Dolly: Send in the Clones
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Biography 

 

Dolly: Send in the Clones

 

 

Summer 2000 Issue
 

Send in the Clones

 

 

 

 

 

Sheep could be genetically altered to develop cystic fibrosis. Then using cloning techniques, whole flocks of these altered sheep could be raised as laboratory animals. 

 

 

 

 

 

 


 

 

When she was introduced to the world, her creators hailed it a major scientific breakthrough. She was the first mammal to be successfully cloned from the cell of an adult mammal, and an exact copy of a six-year-old ewe. Those of us who read of her birth were amazed, stunned, excited, and even a little unsettled. She is, of course, Dolly the sheep.

Dolly was “born” July 5, 1996, and was introduced to the world in February 1997. She was cloned by a team of scientists at the Roslin Institute, a farm animal genetics institute near Edinburgh, Scotland. The ewe was named after American country music star Dolly Parton.

Why attempt to clone a sheep? According to Harry Griffin, assistant director at the institute, he and his fellow scientists hope that the cloning technology used to produce Dolly will help them find improvements in conventional animal breeding and produce animals that can be used to find cures for human diseases. For instance, sheep could be genetically altered to develop cystic fibrosis. Then, using cloning techniques, whole flocks of these altered sheep could be raised as laboratory animals.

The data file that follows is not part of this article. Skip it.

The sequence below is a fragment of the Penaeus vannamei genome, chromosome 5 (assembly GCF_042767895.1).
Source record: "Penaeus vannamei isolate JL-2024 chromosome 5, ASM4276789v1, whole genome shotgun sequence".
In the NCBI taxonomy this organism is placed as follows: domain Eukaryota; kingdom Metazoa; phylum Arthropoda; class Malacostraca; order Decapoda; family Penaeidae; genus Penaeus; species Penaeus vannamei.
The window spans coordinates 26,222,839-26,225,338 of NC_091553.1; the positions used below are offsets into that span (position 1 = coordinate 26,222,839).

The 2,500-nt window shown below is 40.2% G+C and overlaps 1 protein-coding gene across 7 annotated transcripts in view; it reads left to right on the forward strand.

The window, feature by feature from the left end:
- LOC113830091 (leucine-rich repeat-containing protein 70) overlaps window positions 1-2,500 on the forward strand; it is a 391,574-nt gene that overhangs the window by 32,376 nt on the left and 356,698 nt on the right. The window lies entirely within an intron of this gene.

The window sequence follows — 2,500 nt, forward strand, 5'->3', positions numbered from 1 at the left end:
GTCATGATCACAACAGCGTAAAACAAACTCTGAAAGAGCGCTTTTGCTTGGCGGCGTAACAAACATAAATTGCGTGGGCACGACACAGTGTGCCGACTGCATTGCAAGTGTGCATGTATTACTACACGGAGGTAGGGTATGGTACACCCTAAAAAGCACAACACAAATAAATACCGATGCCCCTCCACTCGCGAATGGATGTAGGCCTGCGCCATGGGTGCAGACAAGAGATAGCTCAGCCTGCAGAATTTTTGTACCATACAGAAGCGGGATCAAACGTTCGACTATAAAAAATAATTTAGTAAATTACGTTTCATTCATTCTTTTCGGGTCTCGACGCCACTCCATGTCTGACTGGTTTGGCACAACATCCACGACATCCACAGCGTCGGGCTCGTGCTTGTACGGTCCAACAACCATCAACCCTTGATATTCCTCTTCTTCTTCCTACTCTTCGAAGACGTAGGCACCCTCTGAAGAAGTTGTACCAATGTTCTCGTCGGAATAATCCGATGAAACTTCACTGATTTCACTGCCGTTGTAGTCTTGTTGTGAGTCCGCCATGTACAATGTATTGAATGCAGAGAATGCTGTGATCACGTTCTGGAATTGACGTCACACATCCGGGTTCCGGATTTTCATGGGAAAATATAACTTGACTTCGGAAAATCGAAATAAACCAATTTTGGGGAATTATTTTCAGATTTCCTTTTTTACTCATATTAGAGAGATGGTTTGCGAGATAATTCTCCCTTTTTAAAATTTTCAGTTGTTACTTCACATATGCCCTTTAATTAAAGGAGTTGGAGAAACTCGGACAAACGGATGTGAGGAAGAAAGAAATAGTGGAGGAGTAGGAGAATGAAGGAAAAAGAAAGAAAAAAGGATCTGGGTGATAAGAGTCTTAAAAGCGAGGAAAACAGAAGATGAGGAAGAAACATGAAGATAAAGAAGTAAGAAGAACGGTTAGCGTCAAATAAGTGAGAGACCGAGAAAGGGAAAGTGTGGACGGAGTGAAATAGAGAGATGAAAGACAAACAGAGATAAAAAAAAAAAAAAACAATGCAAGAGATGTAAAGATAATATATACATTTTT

Researcher Ian Wilmut and his colleagues at the Roslin Institute cloned Dolly through a process called nuclear transplantation. Specifically, the Roslin scientists transferred nuclei from various types of sheep cells into unfertilized sheep eggs from which the natural nuclei had been removed by microsurgery. Once the transfer was complete, the recipient eggs contained a complete set of genes, just as they would if sperm had fertilized them.

“The eggs were then cultured for a period before being implanted into sheep that carried them to term, one of which culminated in a successful birth,” Wilmut explains. The resulting lamb was, as expected, an exact genetic copy, or clone, of the sheep that provided the transferred nucleus, not the one that provided the egg.

It took hundreds of attempts before Wilmut and his team were able to obtain a successful sheep clone. First they tried to get embryos to grow through the nuclear transfer technique. Of the 277 successful transfers, only 29 became embryos. And of these 29 embryos, Dolly was the sole survivor.

“Dolly is an absolutely normal animal,” says Alan Colman of PPL Therapeutics, the company that sponsored the research. “She behaves like a sheep and looks like a sheep. She is not a genetic mutant.”

Griffin says the research team had previously cloned other mammals at various stages of development. What makes Dolly different, he says, is that she was cloned not from sex cells but from mature mammal cells with no reproductive function.